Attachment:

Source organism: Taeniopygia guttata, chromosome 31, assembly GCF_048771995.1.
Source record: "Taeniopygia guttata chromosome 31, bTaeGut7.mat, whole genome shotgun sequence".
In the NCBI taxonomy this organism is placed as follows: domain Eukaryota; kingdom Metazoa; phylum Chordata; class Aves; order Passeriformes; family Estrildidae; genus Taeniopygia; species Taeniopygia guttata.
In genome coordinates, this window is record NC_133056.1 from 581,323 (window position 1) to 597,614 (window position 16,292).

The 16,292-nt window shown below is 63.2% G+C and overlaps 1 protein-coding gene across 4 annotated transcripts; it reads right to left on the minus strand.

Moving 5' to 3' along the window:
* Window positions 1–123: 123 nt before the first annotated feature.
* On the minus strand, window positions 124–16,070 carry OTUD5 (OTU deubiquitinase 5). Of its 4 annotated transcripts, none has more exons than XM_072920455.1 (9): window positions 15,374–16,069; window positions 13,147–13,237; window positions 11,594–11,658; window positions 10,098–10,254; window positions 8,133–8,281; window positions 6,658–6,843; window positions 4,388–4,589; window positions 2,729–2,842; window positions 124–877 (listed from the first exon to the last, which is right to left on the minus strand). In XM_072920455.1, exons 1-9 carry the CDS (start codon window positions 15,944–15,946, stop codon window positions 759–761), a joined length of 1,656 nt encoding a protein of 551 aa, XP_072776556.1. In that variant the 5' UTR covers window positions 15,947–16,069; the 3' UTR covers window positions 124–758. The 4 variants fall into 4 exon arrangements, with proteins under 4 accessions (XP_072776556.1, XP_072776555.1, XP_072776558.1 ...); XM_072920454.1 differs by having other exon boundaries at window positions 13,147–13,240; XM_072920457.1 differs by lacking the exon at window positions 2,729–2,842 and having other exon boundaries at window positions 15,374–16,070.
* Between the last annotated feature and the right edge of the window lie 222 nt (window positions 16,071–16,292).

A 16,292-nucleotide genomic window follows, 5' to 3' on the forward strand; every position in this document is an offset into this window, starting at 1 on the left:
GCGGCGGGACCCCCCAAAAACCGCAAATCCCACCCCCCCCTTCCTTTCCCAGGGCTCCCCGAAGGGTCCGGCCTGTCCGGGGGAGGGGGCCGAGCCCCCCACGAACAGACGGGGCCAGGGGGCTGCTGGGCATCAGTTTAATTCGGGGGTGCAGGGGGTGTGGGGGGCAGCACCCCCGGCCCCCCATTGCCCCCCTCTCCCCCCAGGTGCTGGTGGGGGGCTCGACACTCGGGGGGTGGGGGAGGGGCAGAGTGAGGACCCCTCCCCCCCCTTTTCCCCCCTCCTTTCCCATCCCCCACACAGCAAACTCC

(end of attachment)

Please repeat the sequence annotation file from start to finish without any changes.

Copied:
Source organism: Taeniopygia guttata, chromosome 31, assembly GCF_048771995.1.
Source record: "Taeniopygia guttata chromosome 31, bTaeGut7.mat, whole genome shotgun sequence".
In the NCBI taxonomy this organism is placed as follows: domain Eukaryota; kingdom Metazoa; phylum Chordata; class Aves; order Passeriformes; family Estrildidae; genus Taeniopygia; species Taeniopygia guttata.
In genome coordinates, this window is record NC_133056.1 from 581,323 (window position 1) to 597,614 (window position 16,292).

The 16,292-nt window shown below is 63.2% G+C and overlaps 1 protein-coding gene across 4 annotated transcripts; it reads right to left on the minus strand.

Moving 5' to 3' along the window:
* Window positions 1–123: 123 nt before the first annotated feature.
* On the minus strand, window positions 124–16,070 carry OTUD5 (OTU deubiquitinase 5). Of its 4 annotated transcripts, none has more exons than XM_072920455.1 (9): window positions 15,374–16,069; window positions 13,147–13,237; window positions 11,594–11,658; window positions 10,098–10,254; window positions 8,133–8,281; window positions 6,658–6,843; window positions 4,388–4,589; window positions 2,729–2,842; window positions 124–877 (listed from the first exon to the last, which is right to left on the minus strand). In XM_072920455.1, exons 1-9 carry the CDS (start codon window positions 15,944–15,946, stop codon window positions 759–761), a joined length of 1,656 nt encoding a protein of 551 aa, XP_072776556.1. In that variant the 5' UTR covers window positions 15,947–16,069; the 3' UTR covers window positions 124–758. The 4 variants fall into 4 exon arrangements, with proteins under 4 accessions (XP_072776556.1, XP_072776555.1, XP_072776558.1 ...); XM_072920454.1 differs by having other exon boundaries at window positions 13,147–13,240; XM_072920457.1 differs by lacking the exon at window positions 2,729–2,842 and having other exon boundaries at window positions 15,374–16,070.
* Between the last annotated feature and the right edge of the window lie 222 nt (window positions 16,071–16,292).

A 16,292-nucleotide genomic window follows, 5' to 3' on the forward strand; every position in this document is an offset into this window, starting at 1 on the left:
GCGGCGGGACCCCCCAAAAACCGCAAATCCCACCCCCCCCTTCCTTTCCCAGGGCTCCCCGAAGGGTCCGGCCTGTCCGGGGGAGGGGGCCGAGCCCCCCACGAACAGACGGGGCCAGGGGGCTGCTGGGCATCAGTTTAATTCGGGGGTGCAGGGGGTGTGGGGGGCAGCACCCCCGGCCCCCCATTGCCCCCCTCTCCCCCCAGGTGCTGGTGGGGGGCTCGACACTCGGGGGGTGGGGGAGGGGCAGAGTGAGGACCCCTCCCCCCCCTTTTCCCCCCTCCTTTCCCATCCCCCACACAGCAAACTCC